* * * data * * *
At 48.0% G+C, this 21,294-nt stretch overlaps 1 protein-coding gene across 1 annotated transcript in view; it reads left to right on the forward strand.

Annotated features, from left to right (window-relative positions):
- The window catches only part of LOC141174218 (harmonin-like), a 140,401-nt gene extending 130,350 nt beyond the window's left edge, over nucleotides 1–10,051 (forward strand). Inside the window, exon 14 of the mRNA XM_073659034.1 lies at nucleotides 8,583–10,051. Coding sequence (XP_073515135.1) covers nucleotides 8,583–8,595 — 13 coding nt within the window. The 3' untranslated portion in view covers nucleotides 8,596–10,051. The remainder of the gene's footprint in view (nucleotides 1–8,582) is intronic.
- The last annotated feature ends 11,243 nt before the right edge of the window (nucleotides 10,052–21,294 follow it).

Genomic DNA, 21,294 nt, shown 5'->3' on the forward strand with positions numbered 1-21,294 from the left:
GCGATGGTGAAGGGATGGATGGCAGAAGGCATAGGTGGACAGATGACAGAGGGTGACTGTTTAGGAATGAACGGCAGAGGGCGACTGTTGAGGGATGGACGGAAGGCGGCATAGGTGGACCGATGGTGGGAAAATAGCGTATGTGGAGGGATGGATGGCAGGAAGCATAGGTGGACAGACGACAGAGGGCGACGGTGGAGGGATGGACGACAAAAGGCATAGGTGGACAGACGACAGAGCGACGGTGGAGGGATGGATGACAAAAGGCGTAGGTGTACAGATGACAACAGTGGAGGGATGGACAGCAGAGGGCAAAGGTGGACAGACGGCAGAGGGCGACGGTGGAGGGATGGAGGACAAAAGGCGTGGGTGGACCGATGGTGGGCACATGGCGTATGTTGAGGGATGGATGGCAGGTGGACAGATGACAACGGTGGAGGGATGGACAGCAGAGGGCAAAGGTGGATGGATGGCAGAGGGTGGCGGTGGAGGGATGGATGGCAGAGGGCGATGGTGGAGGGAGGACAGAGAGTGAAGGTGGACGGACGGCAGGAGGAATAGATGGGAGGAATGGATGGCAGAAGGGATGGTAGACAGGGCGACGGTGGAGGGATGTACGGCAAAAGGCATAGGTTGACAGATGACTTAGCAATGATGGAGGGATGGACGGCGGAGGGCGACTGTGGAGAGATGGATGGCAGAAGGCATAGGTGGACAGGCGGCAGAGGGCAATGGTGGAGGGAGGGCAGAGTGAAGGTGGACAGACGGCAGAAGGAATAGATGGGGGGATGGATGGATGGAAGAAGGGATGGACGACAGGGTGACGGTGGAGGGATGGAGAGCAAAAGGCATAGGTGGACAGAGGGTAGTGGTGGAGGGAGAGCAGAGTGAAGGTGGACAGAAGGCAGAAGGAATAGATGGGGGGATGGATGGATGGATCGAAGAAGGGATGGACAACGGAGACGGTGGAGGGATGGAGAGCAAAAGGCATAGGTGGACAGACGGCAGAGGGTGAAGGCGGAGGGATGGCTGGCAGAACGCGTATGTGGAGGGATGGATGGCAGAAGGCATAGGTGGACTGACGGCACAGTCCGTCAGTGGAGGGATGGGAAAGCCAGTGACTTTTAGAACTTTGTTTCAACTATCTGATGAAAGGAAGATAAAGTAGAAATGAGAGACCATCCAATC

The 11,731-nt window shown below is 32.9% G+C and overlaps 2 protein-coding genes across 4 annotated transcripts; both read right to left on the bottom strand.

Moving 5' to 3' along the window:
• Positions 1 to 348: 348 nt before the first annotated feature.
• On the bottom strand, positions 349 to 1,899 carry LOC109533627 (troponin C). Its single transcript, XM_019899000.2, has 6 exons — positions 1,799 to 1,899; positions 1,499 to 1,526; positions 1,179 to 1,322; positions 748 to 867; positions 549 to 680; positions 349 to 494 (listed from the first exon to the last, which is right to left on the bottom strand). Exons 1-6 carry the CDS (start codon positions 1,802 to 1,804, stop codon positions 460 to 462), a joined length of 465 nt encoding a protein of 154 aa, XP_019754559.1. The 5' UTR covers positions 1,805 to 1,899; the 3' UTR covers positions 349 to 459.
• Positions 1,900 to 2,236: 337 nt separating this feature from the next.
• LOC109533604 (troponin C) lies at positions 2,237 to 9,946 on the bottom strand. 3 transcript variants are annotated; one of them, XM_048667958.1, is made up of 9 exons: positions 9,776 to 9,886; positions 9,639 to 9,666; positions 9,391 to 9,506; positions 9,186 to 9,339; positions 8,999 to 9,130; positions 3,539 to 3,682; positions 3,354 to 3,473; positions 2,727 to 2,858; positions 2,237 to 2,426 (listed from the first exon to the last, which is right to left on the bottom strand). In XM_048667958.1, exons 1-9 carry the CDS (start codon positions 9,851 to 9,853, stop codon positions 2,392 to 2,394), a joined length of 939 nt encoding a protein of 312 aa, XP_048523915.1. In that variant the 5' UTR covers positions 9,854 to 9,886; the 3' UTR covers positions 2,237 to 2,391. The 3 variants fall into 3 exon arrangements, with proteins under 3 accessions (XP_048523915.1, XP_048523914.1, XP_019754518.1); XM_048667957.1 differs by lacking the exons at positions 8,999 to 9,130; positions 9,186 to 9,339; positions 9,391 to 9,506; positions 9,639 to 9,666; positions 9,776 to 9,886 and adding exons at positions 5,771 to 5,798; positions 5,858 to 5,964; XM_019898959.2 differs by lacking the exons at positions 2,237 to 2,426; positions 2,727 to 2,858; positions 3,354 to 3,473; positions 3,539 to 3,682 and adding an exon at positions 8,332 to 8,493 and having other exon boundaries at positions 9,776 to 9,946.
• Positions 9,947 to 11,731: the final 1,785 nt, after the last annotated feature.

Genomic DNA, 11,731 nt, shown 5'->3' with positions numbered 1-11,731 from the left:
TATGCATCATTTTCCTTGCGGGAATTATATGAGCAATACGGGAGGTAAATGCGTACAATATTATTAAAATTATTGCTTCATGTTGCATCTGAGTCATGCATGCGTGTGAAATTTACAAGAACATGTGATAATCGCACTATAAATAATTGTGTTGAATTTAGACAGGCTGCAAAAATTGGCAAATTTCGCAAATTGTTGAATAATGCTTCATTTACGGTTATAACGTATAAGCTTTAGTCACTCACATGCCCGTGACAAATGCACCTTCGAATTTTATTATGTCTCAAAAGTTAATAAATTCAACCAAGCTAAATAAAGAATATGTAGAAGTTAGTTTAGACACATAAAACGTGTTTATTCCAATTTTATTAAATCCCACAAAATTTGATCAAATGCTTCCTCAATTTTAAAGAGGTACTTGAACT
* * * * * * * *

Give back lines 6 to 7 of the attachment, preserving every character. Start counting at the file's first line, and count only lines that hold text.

GCGATGGTGAAGGGATGGATGGCAGAAGGCATAGGTGGACAGATGACAGAGGGTGACTGTTTAGGAATGAACGGCAGAGGGCGACTGTTGAGGGATGGACGGAAGGCGGCATAGGTGGACCGATGGTGGGAAAATAGCGTATGTGGAGGGATGGATGGCAGGAAGCATAGGTGGACAGACGACAGAGGGCGACGGTGGAGGGATGGACGACAAAAGGCATAGGTGGACAGACGACAGAGCGACGGTGGAGGGATGGATGACAAAAGGCGTAGGTGTACAGATGACAACAGTGGAGGGATGGACAGCAGAGGGCAAAGGTGGACAGACGGCAGAGGGCGACGGTGGAGGGATGGAGGACAAAAGGCGTGGGTGGACCGATGGTGGGCACATGGCGTATGTTGAGGGATGGATGGCAGGTGGACAGATGACAACGGTGGAGGGATGGACAGCAGAGGGCAAAGGTGGATGGATGGCAGAGGGTGGCGGTGGAGGGATGGATGGCAGAGGGCGATGGTGGAGGGAGGACAGAGAGTGAAGGTGGACGGACGGCAGGAGGAATAGATGGGAGGAATGGATGGCAGAAGGGATGGTAGACAGGGCGACGGTGGAGGGATGTACGGCAAAAGGCATAGGTTGACAGATGACTTAGCAATGATGGAGGGATGGACGGCGGAGGGCGACTGTGGAGAGATGGATGGCAGAAGGCATAGGTGGACAGGCGGCAGAGGGCAATGGTGGAGGGAGGGCAGAGTGAAGGTGGACAGACGGCAGAAGGAATAGATGGGGGGATGGATGGATGGAAGAAGGGATGGACGACAGGGTGACGGTGGAGGGATGGAGAGCAAAAGGCATAGGTGGACAGAGGGTAGTGGTGGAGGGAGAGCAGAGTGAAGGTGGACAGAAGGCAGAAGGAATAGATGGGGGGATGGATGGATGGATCGAAGAAGGGATGGACAACGGAGACGGTGGAGGGATGGAGAGCAAAAGGCATAGGTGGACAGACGGCAGAGGGTGAAGGCGGAGGGATGGCTGGCAGAACGCGTATGTGGAGGGATGGATGGCAGAAGGCATAGGTGGACTGACGGCACAGTCCGTCAGTGGAGGGATGGGAAAGCCAGTGACTTTTAGAACTTTGTTTCAACTATCTGATGAAAGGAAGATAAAGTAGAAATGAGAGACCATCCAATC

The 11,731-nt window shown below is 32.9% G+C and overlaps 2 protein-coding genes across 4 annotated transcripts; both read right to left on the bottom strand.